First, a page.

From Information Disclosure to interesting Privilege Escalation

The bug bounty program on which this vulnerability was discovered has not allowed for public disclosure. Therefore I will name the program REDACTED.com.

Summary:

In this web application (subdomain.REDACTED.com), users can create a money program for their own company.

I was able to find a cool information disclosure which leads me to be an admin of the application eventually.

Description:

After I logged into the application as a simple user, there were not many features that I could play with.

However, the one that got my attention was the “Edit Account” feature.

I Turned on my Burp Suite and caught the request after editing some fields in my profile, I saw the request was sent to the following endpoint: /ProgramManagerREDACTED/REDACTED/updateuser

The request method was “PUT” with many parameters, but what caught my eyes was “role_id” and “user_info_id”:

So the first thing I have done was to change the “role_id” parameter value from 1 to 2. However, the server response was “401 Unauthorized” :(

(Lets did not forget we still have the second parameter to play with, but let’s keep that one for later)

After a while of playing with the endpoint (“/ProgramManagerREDACTED/REDACTED/updateuser”), I removed the body request and the two last directories and changed the “PUT” request into “GET”. The response from the server was “200 OK”, and the response body was massive information about hidden endpoints:

The response body was pretty huge, so I decided to search for several keywords, such as admin, passwords, user, and more.

The “user” keyword led to an interesting endpoint: “/ProgramManagerREDACTED/userInfoDetailsEntities”.

Hitting that endpoint with a “GET” request got me amazed. The server response body contained huge leaks about every user on the web application (here I also understand that there are four role ids):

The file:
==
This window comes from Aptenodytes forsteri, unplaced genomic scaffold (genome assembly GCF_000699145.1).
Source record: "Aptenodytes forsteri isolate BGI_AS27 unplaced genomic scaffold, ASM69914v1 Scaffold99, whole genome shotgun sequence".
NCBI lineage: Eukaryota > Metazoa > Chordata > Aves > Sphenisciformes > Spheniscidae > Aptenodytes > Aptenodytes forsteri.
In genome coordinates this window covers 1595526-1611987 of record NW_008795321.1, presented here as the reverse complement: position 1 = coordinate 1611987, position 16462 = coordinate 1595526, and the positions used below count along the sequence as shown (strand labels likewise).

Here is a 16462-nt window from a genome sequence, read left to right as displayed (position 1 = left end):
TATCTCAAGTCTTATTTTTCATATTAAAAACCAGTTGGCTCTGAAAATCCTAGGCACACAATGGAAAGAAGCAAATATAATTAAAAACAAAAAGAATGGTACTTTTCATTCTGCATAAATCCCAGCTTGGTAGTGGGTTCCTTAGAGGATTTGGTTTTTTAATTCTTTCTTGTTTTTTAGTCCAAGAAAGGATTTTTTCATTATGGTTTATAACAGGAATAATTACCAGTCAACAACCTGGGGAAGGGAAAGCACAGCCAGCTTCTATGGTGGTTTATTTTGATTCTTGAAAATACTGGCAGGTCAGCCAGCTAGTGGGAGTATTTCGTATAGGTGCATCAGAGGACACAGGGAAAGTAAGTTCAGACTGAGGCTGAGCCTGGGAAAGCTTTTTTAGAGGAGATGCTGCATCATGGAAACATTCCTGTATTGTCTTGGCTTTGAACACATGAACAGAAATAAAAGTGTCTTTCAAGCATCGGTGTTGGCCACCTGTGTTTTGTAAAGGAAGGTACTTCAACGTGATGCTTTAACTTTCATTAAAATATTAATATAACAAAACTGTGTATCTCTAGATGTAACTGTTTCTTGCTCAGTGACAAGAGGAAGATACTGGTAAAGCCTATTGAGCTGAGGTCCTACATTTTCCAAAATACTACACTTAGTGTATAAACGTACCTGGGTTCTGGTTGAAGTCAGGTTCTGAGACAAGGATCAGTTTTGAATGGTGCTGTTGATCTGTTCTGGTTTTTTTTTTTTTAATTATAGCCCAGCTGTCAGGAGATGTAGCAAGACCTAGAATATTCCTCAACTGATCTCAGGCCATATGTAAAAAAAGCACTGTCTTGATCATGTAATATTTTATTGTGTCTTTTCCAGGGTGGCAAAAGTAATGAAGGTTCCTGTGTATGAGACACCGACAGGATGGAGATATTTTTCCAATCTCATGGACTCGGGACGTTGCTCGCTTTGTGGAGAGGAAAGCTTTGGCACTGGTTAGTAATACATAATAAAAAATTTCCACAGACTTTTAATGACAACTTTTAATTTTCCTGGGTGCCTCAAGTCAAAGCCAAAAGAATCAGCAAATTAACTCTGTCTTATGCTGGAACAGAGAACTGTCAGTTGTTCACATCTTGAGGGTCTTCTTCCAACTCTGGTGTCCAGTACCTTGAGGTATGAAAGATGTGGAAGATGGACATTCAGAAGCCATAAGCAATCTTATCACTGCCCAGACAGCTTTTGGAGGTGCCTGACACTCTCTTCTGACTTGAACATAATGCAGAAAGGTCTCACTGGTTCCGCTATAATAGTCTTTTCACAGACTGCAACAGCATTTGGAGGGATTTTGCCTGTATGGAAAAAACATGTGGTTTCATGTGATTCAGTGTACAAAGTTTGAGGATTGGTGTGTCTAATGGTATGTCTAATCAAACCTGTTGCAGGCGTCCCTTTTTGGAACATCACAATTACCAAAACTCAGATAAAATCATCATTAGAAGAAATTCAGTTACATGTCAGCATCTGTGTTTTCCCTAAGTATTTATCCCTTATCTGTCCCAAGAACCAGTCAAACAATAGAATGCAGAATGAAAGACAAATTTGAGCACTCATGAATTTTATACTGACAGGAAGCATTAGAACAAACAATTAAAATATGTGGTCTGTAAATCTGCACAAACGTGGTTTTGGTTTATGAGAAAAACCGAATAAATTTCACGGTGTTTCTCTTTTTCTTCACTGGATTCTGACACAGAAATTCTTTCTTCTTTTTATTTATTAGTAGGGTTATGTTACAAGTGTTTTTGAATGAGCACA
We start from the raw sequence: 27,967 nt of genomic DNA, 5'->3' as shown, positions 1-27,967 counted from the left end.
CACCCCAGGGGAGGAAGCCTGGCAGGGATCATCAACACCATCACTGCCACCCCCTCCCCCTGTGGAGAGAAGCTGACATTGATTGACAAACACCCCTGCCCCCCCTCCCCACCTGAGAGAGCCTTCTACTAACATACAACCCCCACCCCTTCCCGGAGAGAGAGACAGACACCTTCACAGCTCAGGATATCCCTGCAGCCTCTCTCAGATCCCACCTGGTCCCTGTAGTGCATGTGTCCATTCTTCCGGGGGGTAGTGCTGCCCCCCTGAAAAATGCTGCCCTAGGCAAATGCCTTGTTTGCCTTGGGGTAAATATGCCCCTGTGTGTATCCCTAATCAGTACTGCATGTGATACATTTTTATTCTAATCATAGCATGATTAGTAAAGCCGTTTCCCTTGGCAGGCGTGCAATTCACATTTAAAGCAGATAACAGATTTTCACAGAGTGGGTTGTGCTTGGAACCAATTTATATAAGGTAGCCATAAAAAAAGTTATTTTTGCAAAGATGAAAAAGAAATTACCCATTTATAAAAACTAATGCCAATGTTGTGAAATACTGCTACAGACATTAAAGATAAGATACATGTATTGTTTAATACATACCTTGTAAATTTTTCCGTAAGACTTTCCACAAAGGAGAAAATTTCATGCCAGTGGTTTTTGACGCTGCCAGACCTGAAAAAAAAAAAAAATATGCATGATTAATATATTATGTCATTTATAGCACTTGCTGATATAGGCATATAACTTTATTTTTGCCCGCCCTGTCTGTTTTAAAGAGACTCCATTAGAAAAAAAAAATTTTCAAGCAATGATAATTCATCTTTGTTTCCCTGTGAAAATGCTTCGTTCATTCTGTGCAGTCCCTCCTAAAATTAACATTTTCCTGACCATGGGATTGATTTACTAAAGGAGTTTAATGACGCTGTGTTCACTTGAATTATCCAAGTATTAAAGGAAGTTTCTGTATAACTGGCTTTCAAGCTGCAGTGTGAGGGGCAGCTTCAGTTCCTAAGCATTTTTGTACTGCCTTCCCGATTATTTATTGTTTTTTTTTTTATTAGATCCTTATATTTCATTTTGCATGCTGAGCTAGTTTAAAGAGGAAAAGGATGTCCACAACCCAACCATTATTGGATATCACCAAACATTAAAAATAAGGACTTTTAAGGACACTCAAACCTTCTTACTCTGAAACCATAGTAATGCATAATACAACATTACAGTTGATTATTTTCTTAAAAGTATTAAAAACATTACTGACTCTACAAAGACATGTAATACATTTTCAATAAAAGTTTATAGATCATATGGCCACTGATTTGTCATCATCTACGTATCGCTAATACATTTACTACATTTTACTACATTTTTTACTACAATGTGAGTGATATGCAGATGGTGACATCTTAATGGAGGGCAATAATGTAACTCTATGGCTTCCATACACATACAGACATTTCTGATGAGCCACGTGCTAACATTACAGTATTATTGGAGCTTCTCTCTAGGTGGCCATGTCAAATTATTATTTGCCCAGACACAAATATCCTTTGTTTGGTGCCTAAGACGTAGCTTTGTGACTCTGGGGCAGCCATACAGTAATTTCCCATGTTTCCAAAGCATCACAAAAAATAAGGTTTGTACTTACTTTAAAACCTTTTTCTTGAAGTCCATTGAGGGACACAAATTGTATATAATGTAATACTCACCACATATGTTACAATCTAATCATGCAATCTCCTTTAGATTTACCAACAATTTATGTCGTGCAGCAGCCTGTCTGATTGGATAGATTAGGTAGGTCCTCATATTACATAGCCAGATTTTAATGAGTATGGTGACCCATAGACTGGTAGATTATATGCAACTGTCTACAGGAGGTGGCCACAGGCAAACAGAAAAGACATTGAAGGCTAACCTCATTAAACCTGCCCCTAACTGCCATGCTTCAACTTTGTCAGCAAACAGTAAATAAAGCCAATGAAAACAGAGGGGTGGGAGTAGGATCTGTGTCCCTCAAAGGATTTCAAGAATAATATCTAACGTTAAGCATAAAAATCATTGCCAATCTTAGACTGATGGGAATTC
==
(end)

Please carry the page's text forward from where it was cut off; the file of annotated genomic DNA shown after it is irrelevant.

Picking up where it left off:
With this information leakage, I thought about submitting the vulnerability to BugCrowd, but something inside of me told me that there is more, so… I KEPT DIGGING AND TRIED HARDER :)

So I sent another request to that endpoint, but now I was using my “user_info_id” value for searching only for my user information (“/ProgramManagerREDACTED/userInfoDetailsEntities/{user_info_id}”).

I was able to see my user information in the server response — including “role_id” and “mail” (another thing that is important to say, mail was not introduced as cleartext, mail was some hash):

I decided to take the first request (“Edit Account”) with the same original request body, but changing the endpoint to the one I just found (“/ProgramManagerREDACTED/userInfoDetailsEntities/{user_info_id}”), so I sent a “PUT” request, with changing the “role_id” parameter value to “4” and the “mail” parameter value to hash mail.

My “Burp Suite” was not responding, so I thought to myself, there is nothing more that I can do. BUT, 5 seconds later, I got the response from the server with the status code of “200 OK”, and I realized that the role_id had been changed successfully; I WAS SHOCKED!

I logged out from the application and then logged in, and I was the admin!!

I had access to the admin control panel with features such as:

deleting users, see other users’ money applications, sensitive information, etc.

10 minutes after submitted the bug to BugCrowd, it was triaged as a critical vulnerability and resolved within 1 day.

Conclusion:

Even if you have found an information leak vulnerability, try to find a more serious vulnerability with its help.

Thanks for reviewing my first Medium post, have a happy hunting!

If you enjoyed reading the article, do clap and follow:

#Pentester, #Cybersecurity, #Hacker